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The verb 'be'

Level: beginner

The verb be has the following forms:

The verb be
Infinitive form be
Present simple: + I am, I'm
You are, You're
He/She/It is, He/She/It's
We are, we're
You are, you're
They are, they're
? Am I?
Are you?
Is he/she it?
Are we?
Are you?
Are they?
- I am not, I’m not
You are not, You aren’t, You're not
He/She/It is not, He/She/It isn’t, He's not
We are not, We aren’t, We're not
You are not, You aren’t, You're not
They are not, They aren't, They're not

Past simple + I was
You were
He/She/It was
We were
You were
They were
? Was I?
Were you?
Was he/she/it?
Were we?
Were you?
Were they?
- I was not, I wasn't
You were not, You weren't
He/She/It was not, He/She/It wasn't
We were not, We weren't
You were not, You weren't
They were not, They weren't
Past participle been
Present perfect has/have been
Past perfect had been
Present participle being
Present continuous am/is/are being
Past continuous was/were being

We use the infinitive form be with modal verbs:

It will be dark soon.
They might be tired.

The verb be is a link verb. It is used:

My mother is a teacher.
Bill Clinton was the president of the US.

This soup is very tasty.
The children were good.

  • with a prepositional phrase:

John and his wife are from Manchester.
The flowers are on the table.

am, is, are 1
ex. am, is, are 1
am, is, are 2
ex. am, is, are 2
am, is, are, was, were 1
ex. am, is, are, was, were 1
am, is, are, was, were 2
ex. am, is, are, was, were 2

Level: intermediate

We were walking down the street. Everything was wet.
It had been raining for hours.

The house was built in 1890.
The street is called Montague Street.
This car was made in Japan.

be in continuous and passive forms 1
ex. be in continuous and passive forms 1
be in continuous and passive forms 2
ex. be in continuous and passive forms 2

Level: advanced

We use some nouns with the verb be followed by a that clause:

The problem was that I had no money.
The obvious explanation is that he simply forgot.
The danger is that the whole thing might catch fire.
It's a pity that the children aren't here.
The lucky thing is that nobody was hurt.

Nouns commonly used in this way are:


(a) pity
(a) shame


We use some nouns with the verb be followed by a to-infinitive:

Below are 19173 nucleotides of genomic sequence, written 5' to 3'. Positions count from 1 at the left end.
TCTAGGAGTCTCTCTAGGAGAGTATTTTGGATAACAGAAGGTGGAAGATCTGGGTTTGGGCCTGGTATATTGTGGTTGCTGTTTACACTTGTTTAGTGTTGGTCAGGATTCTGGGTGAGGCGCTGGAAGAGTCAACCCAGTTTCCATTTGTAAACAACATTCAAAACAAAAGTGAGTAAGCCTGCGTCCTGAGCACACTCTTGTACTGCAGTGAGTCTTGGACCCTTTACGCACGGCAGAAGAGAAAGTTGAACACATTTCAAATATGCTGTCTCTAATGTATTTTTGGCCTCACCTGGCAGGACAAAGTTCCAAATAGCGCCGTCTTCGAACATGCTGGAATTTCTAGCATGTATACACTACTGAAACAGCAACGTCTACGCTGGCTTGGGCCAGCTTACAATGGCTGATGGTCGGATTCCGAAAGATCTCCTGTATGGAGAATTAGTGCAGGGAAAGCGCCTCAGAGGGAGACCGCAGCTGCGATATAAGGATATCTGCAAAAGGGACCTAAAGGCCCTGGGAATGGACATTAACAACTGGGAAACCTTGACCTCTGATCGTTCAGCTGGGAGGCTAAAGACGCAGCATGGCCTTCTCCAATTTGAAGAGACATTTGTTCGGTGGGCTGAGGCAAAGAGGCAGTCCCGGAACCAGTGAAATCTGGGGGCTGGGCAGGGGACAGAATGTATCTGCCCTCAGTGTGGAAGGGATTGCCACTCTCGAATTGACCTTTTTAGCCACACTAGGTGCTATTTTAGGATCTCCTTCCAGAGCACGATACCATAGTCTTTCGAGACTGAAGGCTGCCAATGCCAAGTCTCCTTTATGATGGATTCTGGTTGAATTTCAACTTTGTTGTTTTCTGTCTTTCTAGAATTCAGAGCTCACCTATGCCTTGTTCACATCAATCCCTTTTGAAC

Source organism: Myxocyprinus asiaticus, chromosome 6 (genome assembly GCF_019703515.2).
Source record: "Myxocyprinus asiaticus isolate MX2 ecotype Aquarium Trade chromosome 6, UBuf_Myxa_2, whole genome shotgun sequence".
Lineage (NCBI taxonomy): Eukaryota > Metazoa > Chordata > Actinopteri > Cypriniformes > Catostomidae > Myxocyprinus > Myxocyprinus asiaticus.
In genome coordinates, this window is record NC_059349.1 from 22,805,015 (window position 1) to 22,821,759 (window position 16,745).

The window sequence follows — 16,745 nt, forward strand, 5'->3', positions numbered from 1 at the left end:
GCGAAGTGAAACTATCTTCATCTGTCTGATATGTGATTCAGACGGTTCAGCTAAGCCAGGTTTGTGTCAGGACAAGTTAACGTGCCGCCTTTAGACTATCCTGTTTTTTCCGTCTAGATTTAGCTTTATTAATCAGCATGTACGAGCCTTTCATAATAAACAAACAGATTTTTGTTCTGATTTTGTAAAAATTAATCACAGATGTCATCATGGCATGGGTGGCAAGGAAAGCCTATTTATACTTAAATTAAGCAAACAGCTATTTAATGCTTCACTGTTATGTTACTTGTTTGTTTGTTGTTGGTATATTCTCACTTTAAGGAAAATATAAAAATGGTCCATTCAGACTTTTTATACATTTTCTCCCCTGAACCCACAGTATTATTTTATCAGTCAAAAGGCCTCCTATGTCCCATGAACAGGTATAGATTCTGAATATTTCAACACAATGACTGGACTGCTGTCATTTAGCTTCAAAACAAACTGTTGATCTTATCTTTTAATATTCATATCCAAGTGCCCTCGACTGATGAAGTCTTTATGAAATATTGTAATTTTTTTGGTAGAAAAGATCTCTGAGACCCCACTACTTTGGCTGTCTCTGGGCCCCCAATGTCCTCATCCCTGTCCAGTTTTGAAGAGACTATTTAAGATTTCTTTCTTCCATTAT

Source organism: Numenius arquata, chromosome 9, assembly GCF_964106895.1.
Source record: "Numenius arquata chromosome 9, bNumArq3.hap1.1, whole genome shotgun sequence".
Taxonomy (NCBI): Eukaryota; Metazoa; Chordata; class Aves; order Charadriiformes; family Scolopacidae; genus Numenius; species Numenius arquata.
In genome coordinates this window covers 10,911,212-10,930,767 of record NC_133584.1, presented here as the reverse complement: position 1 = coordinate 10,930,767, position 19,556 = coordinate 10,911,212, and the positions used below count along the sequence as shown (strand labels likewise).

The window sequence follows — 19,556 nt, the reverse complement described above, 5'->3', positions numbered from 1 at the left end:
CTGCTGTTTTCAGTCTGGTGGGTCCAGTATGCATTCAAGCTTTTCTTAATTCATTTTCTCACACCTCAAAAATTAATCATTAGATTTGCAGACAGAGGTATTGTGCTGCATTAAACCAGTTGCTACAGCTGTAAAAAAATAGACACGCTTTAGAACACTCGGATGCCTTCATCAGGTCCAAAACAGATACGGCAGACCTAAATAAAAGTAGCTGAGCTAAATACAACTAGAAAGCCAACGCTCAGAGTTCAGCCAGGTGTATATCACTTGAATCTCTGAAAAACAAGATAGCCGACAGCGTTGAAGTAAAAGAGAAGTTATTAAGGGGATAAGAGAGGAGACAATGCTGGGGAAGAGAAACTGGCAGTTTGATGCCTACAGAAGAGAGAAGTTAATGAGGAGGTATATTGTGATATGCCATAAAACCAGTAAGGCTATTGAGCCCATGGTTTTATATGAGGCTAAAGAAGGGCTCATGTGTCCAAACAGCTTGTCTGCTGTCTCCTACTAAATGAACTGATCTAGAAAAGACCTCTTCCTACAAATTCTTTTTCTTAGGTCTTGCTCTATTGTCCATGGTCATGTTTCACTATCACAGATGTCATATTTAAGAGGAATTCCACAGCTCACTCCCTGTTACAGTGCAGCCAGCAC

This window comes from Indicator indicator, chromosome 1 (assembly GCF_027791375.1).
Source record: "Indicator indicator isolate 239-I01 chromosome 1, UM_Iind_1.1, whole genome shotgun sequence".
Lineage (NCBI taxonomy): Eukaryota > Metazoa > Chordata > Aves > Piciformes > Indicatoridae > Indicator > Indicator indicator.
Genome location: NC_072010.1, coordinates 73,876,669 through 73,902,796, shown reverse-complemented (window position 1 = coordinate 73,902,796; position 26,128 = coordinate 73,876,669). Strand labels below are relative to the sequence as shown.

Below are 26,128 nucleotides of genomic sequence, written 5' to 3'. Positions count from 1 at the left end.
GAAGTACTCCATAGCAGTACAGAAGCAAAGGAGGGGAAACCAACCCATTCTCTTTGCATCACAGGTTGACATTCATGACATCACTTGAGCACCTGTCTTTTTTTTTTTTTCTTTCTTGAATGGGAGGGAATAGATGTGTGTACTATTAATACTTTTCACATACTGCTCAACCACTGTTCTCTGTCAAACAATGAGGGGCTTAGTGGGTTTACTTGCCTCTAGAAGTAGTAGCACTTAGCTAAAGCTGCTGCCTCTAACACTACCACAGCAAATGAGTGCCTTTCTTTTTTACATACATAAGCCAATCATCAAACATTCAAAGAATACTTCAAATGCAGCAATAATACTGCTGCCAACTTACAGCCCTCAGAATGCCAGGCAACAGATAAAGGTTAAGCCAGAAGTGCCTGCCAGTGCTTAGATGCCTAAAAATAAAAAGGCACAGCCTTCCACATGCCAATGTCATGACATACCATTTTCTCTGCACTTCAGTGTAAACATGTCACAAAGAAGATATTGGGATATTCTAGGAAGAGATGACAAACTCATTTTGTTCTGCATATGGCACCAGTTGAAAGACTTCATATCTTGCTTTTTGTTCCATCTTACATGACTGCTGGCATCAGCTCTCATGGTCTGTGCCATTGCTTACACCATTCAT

The only way is to start all over again.
His answer is to work a bit harder.
Her only hope was to find a new job as soon as possible.
The easiest thing would be to ask your father.

Nouns commonly used in this way are:



To comment on statements, we use some adjectives with it and the verb be and a that clause or wh-clause:

It's lucky that we met.
It's not clear what happened.
It was amazing how he managed to escape.

Adjectives commonly used in this way are:

be with nouns and adjectives 1
ex. be with nouns and adjectives 1
be with nouns and adjectives 2
ex. be with nouns and adjectives 2


Hi manuel24,

When we use 'be' in the present continuous, it usually means that we are talking about an event or an action that is happening right now rather than a more permanent quality. For example, if we have a very intelligent friend, we'd say 'She is very intelligent'. But if our friend is doing something senseless, which is uncharacteristic of her, we could say 'She is being stupid' to show that we are referring to this specific action at this specific time and not her general character.

All the best,
The LearnEnglish Team

Hello sir. Could you tell me what the verb 'get' means in this sentence?
I'm motivated to get my work done even faster.

Hello EnglishTeam

Could you kindly explain how to use "being able" in a sentence correctly.


Hello Dona,

As a verb 'be able' is not used in a continuous form. However, we can use it as a gerund:

Being able to swim is important for every child. ['Being able to swim' is the subject of the sentence]

I have always dreamed of being able to fly. ['being able to fly' is the object of the preposition 'of']



The LearnEnglish Team

Dear EnglishTeam,

"what did you do in the holidays?" I found this sentence in my son´s text book. Is the
usage of preposition correct? I just thought of using either "on" or "during" instead. It´s a bit confusing. Please explain.

Thanks n regards,


Hello Dona S,

It is possible to use 'in' here. We usually say on holiday (singular) to mean during my vacation and in the holidays to mean during the time outside of work/school time. You could use 'during' here but not 'on', which we only use with the singular form, as above.



The LearnEnglish Team

Thank you for the explanation Peter.


sentence : the population whose level of income is below xyz figure is considered to be below the poverty line.
> is it better off to remove "to be" from this sentence . i do not understand why is it here in this sentence. or is it necessary

Hello birajmehta,

Alhough the sentence would be intelligible without it, 'to be' is necessary here. Sometimes 'to be' is omitted after 'considered' when a noun follows it (e.g. 'is considered to be a disaster'), but in this case what follows is a phrase -- in such a case, 'to be' is not omitted.

All the best,
The LearnEnglish Team